Hearing loss and tinnitus are among the most common service-related disabilities. The VA compensates more than 1.7 million veterans for tinnitus and more than 1.1 million for hearing loss. Service members who served in the U.S. military between 2003 and 2015 and suffered hearing damage might be eligible for a 3M earplug lawsuit. A lawsuit will not affect any VA payments you currently receive.
Learn how you can hold 3M accountable during a free case review with our product liability lawyers. Call 888 340 1780 or contact us.
If you or a family member have taken the over-the-counter heartburn medication Zantac, you may have been alarmed at the news that the U.S. Food and Drug Administration (FDA) ordered a mandatory recall of all Zantac drugs along with its generic versions, sold as ranitidine. The April 2020 recall was prompted by growing evidence that Zantac and ranitidine were highly contaminated with a potentially cancer-causing chemical known as N-Nitrosodimethylamine (NDMA).
What does this mean for you and your family?
Our attorneys are investigating potential claims for compensation on behalf of Zantac and ranitidine users who have been diagnosed with cancer. Here’s what we’ve learned so far:
How And When Was The Contamination Discovered?
Zantac has historically been considered a safe drug, but that started changing in 2019 when Valisure, an online pharmacy that does their own drug safety testing, alerted the FDA to an issue with Zantac. Their lab found dangerously elevated levels of NDMA contamination in the tablets they tested.
This alert prompted further testing, and through 2019 and the beginning of 2020, more than a dozen manufacturers voluntarily recalled their Zantac and ranitidine products from pharmacy shelves. By April 2020, the FDA had seen enough evidence to call for a mandatory recall of all Zantac and ranitidine products.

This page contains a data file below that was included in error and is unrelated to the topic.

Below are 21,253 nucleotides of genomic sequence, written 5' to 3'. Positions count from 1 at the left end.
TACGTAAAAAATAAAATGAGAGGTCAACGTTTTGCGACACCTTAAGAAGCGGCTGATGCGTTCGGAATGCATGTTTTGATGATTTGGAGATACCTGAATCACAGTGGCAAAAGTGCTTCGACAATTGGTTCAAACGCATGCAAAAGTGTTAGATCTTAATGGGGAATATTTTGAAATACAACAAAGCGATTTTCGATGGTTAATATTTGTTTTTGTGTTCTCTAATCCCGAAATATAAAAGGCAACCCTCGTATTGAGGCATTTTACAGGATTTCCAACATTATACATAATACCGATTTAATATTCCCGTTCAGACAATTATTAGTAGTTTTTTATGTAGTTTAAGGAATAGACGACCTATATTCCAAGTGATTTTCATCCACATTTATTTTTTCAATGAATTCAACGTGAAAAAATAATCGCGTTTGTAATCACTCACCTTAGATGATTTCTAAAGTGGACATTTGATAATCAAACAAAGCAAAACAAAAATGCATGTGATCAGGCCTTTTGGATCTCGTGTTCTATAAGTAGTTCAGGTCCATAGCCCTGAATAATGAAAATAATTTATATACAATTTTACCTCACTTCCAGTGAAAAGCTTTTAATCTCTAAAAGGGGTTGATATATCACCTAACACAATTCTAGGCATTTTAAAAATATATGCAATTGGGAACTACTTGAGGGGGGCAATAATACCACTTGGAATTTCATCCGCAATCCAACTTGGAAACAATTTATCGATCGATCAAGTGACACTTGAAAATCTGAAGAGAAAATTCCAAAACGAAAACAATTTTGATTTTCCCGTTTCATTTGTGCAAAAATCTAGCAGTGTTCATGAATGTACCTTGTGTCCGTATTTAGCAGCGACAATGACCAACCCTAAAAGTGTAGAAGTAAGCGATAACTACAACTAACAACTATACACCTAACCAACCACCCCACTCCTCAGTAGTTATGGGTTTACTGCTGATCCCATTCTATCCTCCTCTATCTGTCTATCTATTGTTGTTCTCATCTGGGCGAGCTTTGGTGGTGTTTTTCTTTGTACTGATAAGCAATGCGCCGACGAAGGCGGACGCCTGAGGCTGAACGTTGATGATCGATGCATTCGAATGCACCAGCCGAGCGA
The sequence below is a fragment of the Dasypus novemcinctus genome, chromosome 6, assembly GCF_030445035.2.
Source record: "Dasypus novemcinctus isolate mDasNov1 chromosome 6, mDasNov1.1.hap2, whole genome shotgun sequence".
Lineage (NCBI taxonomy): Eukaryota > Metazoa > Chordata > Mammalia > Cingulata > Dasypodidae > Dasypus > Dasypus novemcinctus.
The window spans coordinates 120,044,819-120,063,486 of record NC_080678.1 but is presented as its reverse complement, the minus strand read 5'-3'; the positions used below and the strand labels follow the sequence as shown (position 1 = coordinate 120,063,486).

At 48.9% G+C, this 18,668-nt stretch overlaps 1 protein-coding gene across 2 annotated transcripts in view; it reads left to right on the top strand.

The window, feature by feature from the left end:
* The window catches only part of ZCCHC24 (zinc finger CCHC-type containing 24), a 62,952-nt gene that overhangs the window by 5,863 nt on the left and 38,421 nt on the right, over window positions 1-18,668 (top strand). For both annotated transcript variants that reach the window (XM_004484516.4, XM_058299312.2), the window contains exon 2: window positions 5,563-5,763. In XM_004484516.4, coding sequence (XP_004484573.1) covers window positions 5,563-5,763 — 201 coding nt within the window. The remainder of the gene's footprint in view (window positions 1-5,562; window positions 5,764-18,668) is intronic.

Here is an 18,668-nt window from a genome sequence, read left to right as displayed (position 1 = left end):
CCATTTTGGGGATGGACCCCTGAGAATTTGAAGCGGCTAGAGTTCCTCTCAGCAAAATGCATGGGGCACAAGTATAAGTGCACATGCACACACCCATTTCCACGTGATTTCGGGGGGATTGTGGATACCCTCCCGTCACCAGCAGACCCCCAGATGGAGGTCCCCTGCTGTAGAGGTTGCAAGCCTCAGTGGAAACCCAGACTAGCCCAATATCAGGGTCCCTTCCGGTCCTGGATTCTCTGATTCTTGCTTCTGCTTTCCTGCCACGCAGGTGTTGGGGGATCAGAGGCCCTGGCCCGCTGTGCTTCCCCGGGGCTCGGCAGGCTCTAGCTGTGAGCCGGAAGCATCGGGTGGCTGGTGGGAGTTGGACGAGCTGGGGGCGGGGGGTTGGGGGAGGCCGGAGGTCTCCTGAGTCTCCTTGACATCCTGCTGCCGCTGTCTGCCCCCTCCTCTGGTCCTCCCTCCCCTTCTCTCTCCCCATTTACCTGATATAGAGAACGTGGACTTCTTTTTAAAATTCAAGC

How Dangerous Is The Contamination?
NDMA is considered a possible human carcinogen by the FDA and global health organizations. It has been linked to a wide variety of cancers, including:
- Esophageal cancer
- Liver cancer
- Stomach cancer – large and small intestines
- Bladder cancer
- Kidney cancer
- Prostate cancer
- Pancreatic cancer
- Non-Hodgkin Lymphoma
- Colorectal cancer
- Testicular cancer
However, NDMA contamination is actually fairly common. It is unintentionally formed during many industrial processes, and can be found in many drugs and processed foods. The difference in the case of Zantac is that the contamination found was at levels way higher than normal, and at levels way above what is considered safe for human consumption.
The working theory is that NDMA built up in stocks of Zantac and ranitidine as they sat in storage, and that the contamination increased with time and at higher storage temperatures. It is impossible to know how bad this problem has been over the nearly 40-year history of the drug, or how many people have possibly suffered serious health damage as a result.
Should I Stop Taking My Zantac?
The FDA has recommended that all Zantac and ranitidine users should stop taking the drug immediately, and should dispose of their remaining supply of the drug. You should talk to your doctor about other treatment options for the symptoms you were taking Zantac to treat.
What Should I Do If I’ve Been Diagnosed With Cancer?
If you or a loved one has been diagnosed with cancer after using Zantac or any ranitidine drug, you may have a claim for compensation from the manufacturer. Our lawyers are ready to review your case for free, and let you know what your options are.
Click here to get your case evaluated in minutes. Don’t wait, we want to start fighting for you today.
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Florida, Georgia, Mississippi, Tennessee, Kentucky, Alabama, Arkansas, Massachusetts, New York, Indiana, Michigan, Louisiana, Pennsylvania, South Carolina, West Virginia, California, and Texas.